March 29th, 2003

Me 2012

Decision

One of the worst parts of the war for me is feeling like I ought to be thinking about it. Doing something. Having an educated opinion, at least. But I don't. And there's precious little I can do about it anyway, so what does it matter if I personally care or not?

I don't want to write about the war.

Right now, I'm not sure I want to write about anything.

But when I opened this browser window, I intended to take a moment to thank those who offered advice on my very personal quandary. (Thanks, wuf, Bard, Tufty. :) And to say I've made a decision.

For now, I plan to keep working on Prophecy through April. My goal will be to write my usual monthly 9500 words. This means I'll most likely fall short of my original year-long goal by around 10-15,000 words. That's OK.

Sometime in May, I'll re-evaluate the Master Plan and see where I stand on the whole book.

A big part of my decision-making process was realizing that, fundamentally, I don't trust myself, and I have good reason not to trust myself. Deep down, I don't believe that Scales will be really any easier to finish than Prophecy. Even in the last few days, my pace of writing has slowed noticeably. (Why, I didn't post anything Thursday night OR last night! Well, I did post something on Friday morning, but still.)

A part of me feels that I've lost my way with UnfinishedTales already. I was supposed to be writing this for me. If that's the case, why am I holding back on posting pieces until they're "done"? The point was not to care. But I do care. Instant gratification. I don't know where I'm going with this. I'll stop now.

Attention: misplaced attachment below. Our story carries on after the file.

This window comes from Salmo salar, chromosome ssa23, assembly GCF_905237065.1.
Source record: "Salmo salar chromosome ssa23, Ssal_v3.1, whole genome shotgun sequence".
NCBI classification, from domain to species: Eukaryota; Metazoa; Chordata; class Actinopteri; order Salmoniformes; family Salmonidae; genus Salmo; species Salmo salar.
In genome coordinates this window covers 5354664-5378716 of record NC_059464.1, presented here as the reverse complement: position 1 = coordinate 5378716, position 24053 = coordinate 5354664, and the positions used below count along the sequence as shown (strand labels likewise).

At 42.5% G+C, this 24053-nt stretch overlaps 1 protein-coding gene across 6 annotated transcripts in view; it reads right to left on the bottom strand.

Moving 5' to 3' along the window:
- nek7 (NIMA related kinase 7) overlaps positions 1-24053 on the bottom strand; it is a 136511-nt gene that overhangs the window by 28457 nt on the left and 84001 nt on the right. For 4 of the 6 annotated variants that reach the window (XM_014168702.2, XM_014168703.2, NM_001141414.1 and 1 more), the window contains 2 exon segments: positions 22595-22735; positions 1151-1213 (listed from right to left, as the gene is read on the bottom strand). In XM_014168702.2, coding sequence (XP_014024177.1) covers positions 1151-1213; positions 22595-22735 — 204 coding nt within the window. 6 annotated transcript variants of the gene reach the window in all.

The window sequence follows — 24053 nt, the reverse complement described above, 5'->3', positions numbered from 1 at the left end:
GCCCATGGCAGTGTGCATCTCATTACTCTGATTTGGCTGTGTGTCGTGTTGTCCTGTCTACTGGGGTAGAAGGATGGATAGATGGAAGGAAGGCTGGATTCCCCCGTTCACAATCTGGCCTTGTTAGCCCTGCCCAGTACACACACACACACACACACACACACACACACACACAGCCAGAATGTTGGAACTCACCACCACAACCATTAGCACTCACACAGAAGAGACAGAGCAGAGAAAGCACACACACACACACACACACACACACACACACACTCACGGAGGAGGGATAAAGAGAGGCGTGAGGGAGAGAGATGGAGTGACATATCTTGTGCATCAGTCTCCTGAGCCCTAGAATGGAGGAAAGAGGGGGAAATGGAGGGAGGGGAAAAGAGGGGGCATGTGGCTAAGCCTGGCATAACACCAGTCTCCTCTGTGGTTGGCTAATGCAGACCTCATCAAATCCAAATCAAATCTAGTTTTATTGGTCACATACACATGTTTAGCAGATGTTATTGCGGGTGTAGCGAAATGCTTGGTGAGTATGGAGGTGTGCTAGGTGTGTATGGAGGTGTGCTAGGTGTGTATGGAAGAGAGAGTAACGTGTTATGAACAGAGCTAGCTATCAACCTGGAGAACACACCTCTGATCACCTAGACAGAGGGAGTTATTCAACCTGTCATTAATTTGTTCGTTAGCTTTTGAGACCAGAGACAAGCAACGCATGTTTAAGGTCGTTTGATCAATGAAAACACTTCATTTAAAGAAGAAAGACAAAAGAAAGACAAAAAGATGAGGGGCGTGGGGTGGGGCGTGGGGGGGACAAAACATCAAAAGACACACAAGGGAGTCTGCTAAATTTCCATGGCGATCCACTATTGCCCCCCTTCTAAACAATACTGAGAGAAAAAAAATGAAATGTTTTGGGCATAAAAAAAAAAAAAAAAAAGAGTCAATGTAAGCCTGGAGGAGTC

Anyway, I'll follow the Master Plan and finish Prophecy, probably this year. If I keep working on Scales, too: Bonus! :)
Me 2012

Everything I Need to Know About Poetry I Learned from Alexander Pope

When I was in graduate school, one of the courses I took was on 18th century literature. The 18th century is something of the forgotten period in literature: after well-known figures like Shakespeare and Christopher Marlowe, but before all the famous 19th century writers (Mary Shelley, the Bronte sisters, John Keats, Emily Dickenson, Herman Melville, Mark Twain, gosh, I could go on forever so I'll stop now.)

The 18th century's best-remembered author is probably Jonathan Swift, author of Gulliver's Travels. But it also had Alexander Pope, who is probably better loved in academia, and who sounded the death knell for good poetry by codifying how to write it. (No, I'm not going to explain why I think this was the death knell. It would take too long.)

I mention all of this because level_head reminded me of a poem I crafted for this class. We had two creative assignments in this class; I rather liked the results of both. One was to craft a prose imitation (I did mine after the style of Swift's "A Modest Proposal.")

The other was to do a verse imitation in the syle of the day. I used the most popular 18th-century verse form, heroic couplets (rhymed iambic pentameter). The subject matter, however, is thoroughly modern. It's a lot shorter than the prose imitation (it's almost shorter than the title for the prose imitation). Maybe I'll post the prose one later; it was cute, too.

But for your amusement:

The Graduate

The Graduate wakes to the clarion Call
Of Alarm; Strike the Snooze, let Silence fall.
But there is no respite from resistless Day;
Arise and do Battle for your month's Pay.
Gather your Weapons: the Notebook spiral,
The Bic Pen, and that Tome without rival,
The Shakespeare Riverside. Prepared to fight,
You meet your Chariot--a wretched sight.
The Engine, wearied by many long Years,
Fights to turn over, while you fight back Tears.
At last it starts! You utter thankful Prayers,
Lurch onto the Road, and face the Day's Cares.
Parking, the first Challenge: Patrol the Lot,
With Eyes keen and dauntless Heart, seek a Spot;
Fruitless Hours pass as you roam the Lanes
'Til at last, a Space--Reward for your Pains!
Searching the Library is your next Goal--
Research, exhuastive, subsuming your Soul;
All efforts made for Challenge no Lesser
Than that issued by the dreaded Professor!